Las Vegas Sands Corp. ( LVS ) has seen a flood of call volume from the options crowd lately, but most speculative investors have turned their attention toward puts in today's trading. Overall, LVS has seen put volume swell to more than double the stock's daily average, as roughly 13,000 contracts have changed hands so far today. The most popular strike has been the September 29 put, where some 5,600 contracts have crossed the tape.
But while puts are gaining favor in today's trading, call activity continues to be much more interesting. While digging through LVS' option volume, I ran across a block of 1,000 September 30 calls, which traded on the New York Stock Exchange (NYSE) for the ask price of $1.64, or $164 per contract. This block was marked "spread." After a bit of digging, I found the other leg of this spread trade on the September 32 call, where 2,000 contracts traded for the bid price of $0.84. Given this data, we could be looking at the initiation of a vertical ratio call spread, or a credit spread , on Las Vegas Sands Corp.
The Anatomy of a Las Vegas Sands Corp. Vertical Ratio Call Spread
Breaking down this vertical ratio spread position, the trader would have purchased 1,000 September 30 calls for a total outlay of $164,000 -- (1.64 * 100) * 1,000 = $164,000. Entering this leg alone, the trader would need LVS to rally about 9.5% from yesterday's close at $28.89 per share, in order for the position to reach breakeven at expiration. As always, the maximum loss on a purchased call is limited to the initial investment, which is $164,000 in this case.
However, the trader has chosen to offset the cost of buying the September 30 call by entering the second leg of this spread. Specifically, the trader sold 2,000 September 32 calls for a total credit of $168,000 -- (0.84 * 100) * 2,000 = $168,000. Combining this leg of the trade with the purchased September 30 call results in a net credit on the entire position, with the trader pocketing a premium of $4,000 -- $168,000 - $164,000 = $4,000. Furthermore, instead of needing LVS to rally 9.5% in order to reach breakeven, the trader has created a situation where he banks a profit as long as the shares do not rally above $32 per share by expiration.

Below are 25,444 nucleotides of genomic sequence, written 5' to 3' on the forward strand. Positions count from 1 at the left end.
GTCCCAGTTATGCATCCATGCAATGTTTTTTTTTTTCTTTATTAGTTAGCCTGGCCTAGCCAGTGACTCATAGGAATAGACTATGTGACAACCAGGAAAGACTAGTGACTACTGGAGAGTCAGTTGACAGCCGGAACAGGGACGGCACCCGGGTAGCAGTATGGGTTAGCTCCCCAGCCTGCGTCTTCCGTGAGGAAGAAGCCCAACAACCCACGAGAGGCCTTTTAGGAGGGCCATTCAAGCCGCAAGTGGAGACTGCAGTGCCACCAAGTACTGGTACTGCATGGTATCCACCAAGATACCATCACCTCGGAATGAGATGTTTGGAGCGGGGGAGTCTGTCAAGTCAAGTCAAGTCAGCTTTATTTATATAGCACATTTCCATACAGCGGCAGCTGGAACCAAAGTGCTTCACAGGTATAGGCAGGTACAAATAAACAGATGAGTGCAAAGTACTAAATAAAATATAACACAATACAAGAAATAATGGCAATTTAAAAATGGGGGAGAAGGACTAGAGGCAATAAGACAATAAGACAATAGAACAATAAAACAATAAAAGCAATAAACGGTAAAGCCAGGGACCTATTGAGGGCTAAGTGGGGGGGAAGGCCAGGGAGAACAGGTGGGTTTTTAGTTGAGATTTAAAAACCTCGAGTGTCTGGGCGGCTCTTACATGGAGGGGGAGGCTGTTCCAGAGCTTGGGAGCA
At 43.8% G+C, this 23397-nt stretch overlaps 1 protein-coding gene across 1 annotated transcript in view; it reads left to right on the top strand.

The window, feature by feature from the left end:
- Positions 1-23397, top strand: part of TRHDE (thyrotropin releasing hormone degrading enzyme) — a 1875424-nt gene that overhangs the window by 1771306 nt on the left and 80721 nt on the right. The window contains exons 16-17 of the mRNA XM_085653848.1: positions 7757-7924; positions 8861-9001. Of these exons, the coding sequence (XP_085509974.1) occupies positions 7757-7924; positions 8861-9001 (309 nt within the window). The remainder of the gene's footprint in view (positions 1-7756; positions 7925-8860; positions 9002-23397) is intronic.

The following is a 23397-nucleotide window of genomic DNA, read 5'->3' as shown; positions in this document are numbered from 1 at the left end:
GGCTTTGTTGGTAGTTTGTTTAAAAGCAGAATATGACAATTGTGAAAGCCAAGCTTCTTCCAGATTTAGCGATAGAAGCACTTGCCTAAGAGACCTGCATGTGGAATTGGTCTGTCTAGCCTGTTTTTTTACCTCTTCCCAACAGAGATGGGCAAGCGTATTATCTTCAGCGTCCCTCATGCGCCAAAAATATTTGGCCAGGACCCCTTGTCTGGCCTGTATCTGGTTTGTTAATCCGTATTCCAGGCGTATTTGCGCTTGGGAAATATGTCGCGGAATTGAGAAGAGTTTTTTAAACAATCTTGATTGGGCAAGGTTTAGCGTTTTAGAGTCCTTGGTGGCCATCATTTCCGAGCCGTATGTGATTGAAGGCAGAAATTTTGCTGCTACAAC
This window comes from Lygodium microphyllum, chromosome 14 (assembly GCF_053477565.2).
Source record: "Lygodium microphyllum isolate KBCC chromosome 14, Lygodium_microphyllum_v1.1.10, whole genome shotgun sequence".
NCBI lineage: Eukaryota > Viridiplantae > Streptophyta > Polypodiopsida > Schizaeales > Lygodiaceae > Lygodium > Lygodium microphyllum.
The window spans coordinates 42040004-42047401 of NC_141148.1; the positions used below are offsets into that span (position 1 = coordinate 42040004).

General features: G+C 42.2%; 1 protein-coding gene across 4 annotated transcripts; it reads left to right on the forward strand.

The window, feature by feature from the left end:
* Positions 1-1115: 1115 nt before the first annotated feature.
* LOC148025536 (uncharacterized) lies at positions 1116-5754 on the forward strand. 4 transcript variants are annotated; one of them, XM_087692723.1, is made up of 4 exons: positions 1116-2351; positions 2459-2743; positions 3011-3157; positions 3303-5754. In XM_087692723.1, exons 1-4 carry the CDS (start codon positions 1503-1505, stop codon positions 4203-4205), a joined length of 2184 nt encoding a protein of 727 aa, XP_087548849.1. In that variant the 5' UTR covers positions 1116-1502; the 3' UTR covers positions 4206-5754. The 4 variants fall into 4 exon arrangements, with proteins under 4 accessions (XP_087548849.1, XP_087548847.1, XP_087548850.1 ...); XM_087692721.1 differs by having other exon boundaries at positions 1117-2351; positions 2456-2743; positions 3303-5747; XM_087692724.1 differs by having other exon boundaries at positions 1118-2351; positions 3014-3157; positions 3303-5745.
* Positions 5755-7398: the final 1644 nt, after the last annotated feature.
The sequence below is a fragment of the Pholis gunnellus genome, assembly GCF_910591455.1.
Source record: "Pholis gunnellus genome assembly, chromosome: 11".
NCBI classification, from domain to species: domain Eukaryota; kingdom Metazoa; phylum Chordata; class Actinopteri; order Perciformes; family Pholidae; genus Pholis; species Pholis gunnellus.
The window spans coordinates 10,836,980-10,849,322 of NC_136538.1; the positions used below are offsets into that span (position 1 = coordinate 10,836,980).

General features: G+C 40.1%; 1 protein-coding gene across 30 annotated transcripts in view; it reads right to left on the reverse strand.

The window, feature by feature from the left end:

The maximum profit on this vertical ratio call spread is achieved when the underlying stock rallies to the sold strike, which would be the 32 level in this case. However, since twice as many September 32 calls were sold, this spread position will begin to lose money after LVS moves above $32 per share. Once LVS breaches this region, only half of the 2,000 sold September 32 calls are hedged by the 1,000 purchased September 30 calls. As such, the trader will begin to lose money on the unhedged portion of those sold September 32 calls as LVS moves higher. Below is a chart for a rough visual representation of the trade's profit/loss scenario:
While ordinary vertical call spreads are not greatly impacted by rising implied volatility, a spike in implieds could be detrimental to a ratio spread. Since the trader has sold more contracts than he has purchased, rising implied volatility on these options would negatively impact the position, as it would make it more costly to repurchase these contracts should the trader need to do so. At the time of the trade, implieds for the September 32 calls arrived at 44.09%, while the implied volatility for the September 30 call rested at 47.31%. LVS' two-month historical volatility arrived at 52.53% as of the close of trading on Wednesday, meaning the aforementioned options are considerably inexpensive at the moment.
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